How to Use the Butt of a Knife
When looking at knives most people concentrate on the blade. There are many blades, many jobs. Picking the right blade can take some time and research.
When buying a knife you might want to look at the other end. In a survival situation the handle and the butt can be as important as the blade. Having a solid metal butt or a full tang extension is the way to go. The primary reason you want a solid metal butt or a tang extension beyond the end of the handle material is so you can hammer on the end of the knife. A metal butt gives you the ability to drive your knife into something without damaging the handle. This works great when working with larger pieces of wood and turning them into smaller pieces of wood, know as batoning. You can use your knife to split wood. Stick your knife in your log and hit the end with something like another log or a rock and now you have split the wood.
A hammer is a vital survival tool. A solid flat or extended pommel can also be used as an improvised hammer. When you are in a survival situation or in the woods a hammer comes in handy. The pommel is easier to use than a rock or a piece of wood. If you are camping and setting up a tent the pommel works great pounding in those stakes.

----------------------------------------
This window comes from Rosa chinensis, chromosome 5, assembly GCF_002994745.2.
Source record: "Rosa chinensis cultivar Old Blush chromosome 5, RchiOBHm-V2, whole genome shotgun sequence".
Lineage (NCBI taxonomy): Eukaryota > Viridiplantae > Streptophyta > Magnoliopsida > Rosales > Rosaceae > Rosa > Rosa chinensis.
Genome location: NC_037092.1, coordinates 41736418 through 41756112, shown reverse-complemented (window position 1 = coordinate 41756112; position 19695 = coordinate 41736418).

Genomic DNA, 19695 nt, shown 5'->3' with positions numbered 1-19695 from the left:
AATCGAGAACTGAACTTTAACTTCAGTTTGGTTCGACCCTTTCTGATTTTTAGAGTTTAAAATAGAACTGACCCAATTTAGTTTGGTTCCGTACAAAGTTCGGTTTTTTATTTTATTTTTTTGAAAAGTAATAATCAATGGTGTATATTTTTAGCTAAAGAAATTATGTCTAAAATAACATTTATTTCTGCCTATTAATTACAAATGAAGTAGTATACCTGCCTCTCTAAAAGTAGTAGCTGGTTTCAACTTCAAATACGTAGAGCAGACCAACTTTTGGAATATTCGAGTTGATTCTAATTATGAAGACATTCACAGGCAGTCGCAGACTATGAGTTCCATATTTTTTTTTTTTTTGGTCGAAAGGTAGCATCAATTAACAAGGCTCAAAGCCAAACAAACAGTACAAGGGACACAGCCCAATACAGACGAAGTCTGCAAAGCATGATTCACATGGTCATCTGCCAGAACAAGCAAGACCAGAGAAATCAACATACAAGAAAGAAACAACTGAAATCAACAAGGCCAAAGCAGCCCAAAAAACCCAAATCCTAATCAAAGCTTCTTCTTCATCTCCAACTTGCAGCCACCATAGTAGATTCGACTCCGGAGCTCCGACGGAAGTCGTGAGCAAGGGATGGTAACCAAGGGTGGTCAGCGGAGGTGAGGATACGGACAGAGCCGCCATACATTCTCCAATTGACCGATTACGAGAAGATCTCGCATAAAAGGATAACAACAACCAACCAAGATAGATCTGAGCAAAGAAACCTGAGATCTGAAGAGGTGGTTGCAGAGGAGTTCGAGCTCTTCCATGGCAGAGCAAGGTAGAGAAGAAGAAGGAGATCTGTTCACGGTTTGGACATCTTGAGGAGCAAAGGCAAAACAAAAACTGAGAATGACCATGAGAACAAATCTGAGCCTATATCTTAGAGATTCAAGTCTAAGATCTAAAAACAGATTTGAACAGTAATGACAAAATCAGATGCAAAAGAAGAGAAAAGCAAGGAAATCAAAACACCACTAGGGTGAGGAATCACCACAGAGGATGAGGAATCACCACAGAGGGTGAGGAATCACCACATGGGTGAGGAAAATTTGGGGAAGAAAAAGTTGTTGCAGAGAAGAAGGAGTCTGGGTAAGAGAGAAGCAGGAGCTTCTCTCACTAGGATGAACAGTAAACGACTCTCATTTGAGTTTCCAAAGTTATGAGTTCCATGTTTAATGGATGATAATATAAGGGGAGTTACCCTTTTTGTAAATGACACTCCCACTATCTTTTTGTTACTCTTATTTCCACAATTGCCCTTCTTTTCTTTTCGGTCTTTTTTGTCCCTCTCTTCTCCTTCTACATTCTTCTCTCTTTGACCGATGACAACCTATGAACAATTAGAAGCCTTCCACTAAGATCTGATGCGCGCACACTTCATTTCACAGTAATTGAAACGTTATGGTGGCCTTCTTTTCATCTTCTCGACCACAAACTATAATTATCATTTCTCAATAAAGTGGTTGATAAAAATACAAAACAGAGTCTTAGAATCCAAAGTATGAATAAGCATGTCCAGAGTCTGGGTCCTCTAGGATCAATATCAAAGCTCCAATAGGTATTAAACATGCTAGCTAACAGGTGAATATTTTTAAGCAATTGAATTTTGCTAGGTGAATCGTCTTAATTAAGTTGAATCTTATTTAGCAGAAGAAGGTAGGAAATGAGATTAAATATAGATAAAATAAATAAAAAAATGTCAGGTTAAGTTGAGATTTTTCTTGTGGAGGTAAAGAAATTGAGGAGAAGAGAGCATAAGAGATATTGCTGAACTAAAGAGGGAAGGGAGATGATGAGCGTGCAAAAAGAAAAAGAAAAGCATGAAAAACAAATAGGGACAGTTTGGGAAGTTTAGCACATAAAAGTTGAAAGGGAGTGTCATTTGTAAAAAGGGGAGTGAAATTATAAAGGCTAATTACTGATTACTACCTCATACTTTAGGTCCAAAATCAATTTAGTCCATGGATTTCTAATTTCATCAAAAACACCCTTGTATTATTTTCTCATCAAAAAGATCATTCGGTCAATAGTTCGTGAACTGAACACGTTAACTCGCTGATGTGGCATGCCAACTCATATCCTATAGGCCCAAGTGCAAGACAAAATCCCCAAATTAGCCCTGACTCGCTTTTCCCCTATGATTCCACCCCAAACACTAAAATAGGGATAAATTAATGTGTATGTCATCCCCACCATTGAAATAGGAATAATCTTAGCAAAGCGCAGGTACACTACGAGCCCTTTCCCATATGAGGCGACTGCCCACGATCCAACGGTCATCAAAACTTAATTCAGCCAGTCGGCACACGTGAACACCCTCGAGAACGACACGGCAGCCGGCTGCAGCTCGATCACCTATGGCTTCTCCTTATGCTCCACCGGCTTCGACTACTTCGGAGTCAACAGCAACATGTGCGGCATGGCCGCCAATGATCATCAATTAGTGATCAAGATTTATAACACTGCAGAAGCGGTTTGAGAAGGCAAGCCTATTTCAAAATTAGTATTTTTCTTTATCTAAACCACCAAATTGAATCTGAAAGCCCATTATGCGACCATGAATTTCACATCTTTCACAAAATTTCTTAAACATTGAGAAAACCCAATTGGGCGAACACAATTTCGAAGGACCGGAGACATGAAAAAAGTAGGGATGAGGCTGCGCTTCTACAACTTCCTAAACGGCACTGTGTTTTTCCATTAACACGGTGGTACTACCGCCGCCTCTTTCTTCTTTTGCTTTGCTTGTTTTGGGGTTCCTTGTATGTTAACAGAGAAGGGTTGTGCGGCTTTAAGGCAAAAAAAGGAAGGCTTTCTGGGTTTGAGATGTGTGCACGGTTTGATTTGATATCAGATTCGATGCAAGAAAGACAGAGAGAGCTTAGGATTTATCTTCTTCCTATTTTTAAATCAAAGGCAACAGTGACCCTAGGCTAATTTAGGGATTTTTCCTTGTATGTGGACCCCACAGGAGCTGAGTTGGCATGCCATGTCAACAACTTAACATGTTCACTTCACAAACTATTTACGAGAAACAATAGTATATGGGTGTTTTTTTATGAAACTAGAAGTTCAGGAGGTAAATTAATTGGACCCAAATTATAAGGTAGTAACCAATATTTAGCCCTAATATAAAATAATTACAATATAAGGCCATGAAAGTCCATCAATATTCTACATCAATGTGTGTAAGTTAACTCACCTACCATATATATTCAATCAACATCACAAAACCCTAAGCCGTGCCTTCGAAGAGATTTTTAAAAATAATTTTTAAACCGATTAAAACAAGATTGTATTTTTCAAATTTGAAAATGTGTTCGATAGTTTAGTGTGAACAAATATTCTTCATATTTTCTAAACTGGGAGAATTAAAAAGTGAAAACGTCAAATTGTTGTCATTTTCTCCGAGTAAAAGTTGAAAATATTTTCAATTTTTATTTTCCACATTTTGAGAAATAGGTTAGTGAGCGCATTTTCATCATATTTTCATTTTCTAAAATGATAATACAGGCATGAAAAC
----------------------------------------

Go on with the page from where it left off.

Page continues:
When looking at handles you want to have a full or half cross hilt. A good hilt will prevent accidental cuts if your hand slips. You don't want a serious cut when medical attention is unavailable. A half guard gives better control of the blade when precision is called for. Some knives have a small portion of the top back end of the blade notched with grooves or ridges that creates a non-slip spot to put your thumb or a finger on when needed for those types of jobs.
Looking at a handle with a lanyard hole is important. A lanyard prevents the loss of your knife. You don't want to accidentally lose the most valuable survival tool you have. When using your knife always use a wrist lanyard especially, when working over water or long drops. You'll want a cinch on your strap to tighten it to the wrist. A simple loop can simply slip off your wrist.
If you can try out the handle before you buy. You want the handle to be comfortable in any position. The best handles provide a firm grip. When the handle is wet you want it to be slip-resistant. Be wary of handles that are too grippy or made from aggressive materials because they can cause hot spots and blisters when heavily used. This is why skeletonized handles are usually wrapped with parachute cord.
When buying a knife the blade is not the only thing to consider. Spend some time on the handle. You will be happy you did.